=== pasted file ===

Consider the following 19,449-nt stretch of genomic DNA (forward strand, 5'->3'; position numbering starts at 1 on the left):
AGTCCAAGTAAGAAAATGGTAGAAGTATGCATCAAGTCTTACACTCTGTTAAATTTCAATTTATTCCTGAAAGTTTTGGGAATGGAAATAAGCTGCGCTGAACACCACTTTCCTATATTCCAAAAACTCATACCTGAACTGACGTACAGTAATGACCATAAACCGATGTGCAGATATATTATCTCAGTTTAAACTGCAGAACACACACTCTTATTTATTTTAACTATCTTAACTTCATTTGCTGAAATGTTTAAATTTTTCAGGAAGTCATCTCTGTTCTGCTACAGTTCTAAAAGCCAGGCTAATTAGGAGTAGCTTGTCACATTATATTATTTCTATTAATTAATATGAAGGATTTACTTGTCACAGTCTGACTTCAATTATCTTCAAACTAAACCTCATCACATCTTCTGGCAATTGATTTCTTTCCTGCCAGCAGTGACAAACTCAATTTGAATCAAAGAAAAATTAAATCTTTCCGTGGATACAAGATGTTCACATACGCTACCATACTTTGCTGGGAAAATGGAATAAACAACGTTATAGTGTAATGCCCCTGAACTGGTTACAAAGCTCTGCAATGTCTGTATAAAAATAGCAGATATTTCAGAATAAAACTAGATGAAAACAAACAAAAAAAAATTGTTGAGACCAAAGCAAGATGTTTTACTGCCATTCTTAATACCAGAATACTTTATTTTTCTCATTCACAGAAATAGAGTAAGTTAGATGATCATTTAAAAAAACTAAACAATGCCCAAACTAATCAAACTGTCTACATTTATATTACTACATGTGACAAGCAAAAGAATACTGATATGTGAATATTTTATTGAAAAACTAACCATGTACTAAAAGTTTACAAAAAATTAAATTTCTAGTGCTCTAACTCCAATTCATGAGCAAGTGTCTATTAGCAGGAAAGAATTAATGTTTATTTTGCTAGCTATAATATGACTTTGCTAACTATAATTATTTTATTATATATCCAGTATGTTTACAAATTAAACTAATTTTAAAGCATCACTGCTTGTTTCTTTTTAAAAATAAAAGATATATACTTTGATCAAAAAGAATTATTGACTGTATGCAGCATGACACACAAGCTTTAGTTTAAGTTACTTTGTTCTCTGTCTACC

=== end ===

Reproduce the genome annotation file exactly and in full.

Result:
Consider the following 19,449-nt stretch of genomic DNA (forward strand, 5'->3'; position numbering starts at 1 on the left):
AGTCCAAGTAAGAAAATGGTAGAAGTATGCATCAAGTCTTACACTCTGTTAAATTTCAATTTATTCCTGAAAGTTTTGGGAATGGAAATAAGCTGCGCTGAACACCACTTTCCTATATTCCAAAAACTCATACCTGAACTGACGTACAGTAATGACCATAAACCGATGTGCAGATATATTATCTCAGTTTAAACTGCAGAACACACACTCTTATTTATTTTAACTATCTTAACTTCATTTGCTGAAATGTTTAAATTTTTCAGGAAGTCATCTCTGTTCTGCTACAGTTCTAAAAGCCAGGCTAATTAGGAGTAGCTTGTCACATTATATTATTTCTATTAATTAATATGAAGGATTTACTTGTCACAGTCTGACTTCAATTATCTTCAAACTAAACCTCATCACATCTTCTGGCAATTGATTTCTTTCCTGCCAGCAGTGACAAACTCAATTTGAATCAAAGAAAAATTAAATCTTTCCGTGGATACAAGATGTTCACATACGCTACCATACTTTGCTGGGAAAATGGAATAAACAACGTTATAGTGTAATGCCCCTGAACTGGTTACAAAGCTCTGCAATGTCTGTATAAAAATAGCAGATATTTCAGAATAAAACTAGATGAAAACAAACAAAAAAAAATTGTTGAGACCAAAGCAAGATGTTTTACTGCCATTCTTAATACCAGAATACTTTATTTTTCTCATTCACAGAAATAGAGTAAGTTAGATGATCATTTAAAAAAACTAAACAATGCCCAAACTAATCAAACTGTCTACATTTATATTACTACATGTGACAAGCAAAAGAATACTGATATGTGAATATTTTATTGAAAAACTAACCATGTACTAAAAGTTTACAAAAAATTAAATTTCTAGTGCTCTAACTCCAATTCATGAGCAAGTGTCTATTAGCAGGAAAGAATTAATGTTTATTTTGCTAGCTATAATATGACTTTGCTAACTATAATTATTTTATTATATATCCAGTATGTTTACAAATTAAACTAATTTTAAAGCATCACTGCTTGTTTCTTTTTAAAAATAAAAGATATATACTTTGATCAAAAAGAATTATTGACTGTATGCAGCATGACACACAAGCTTTAGTTTAAGTTACTTTGTTCTCTGTCTACC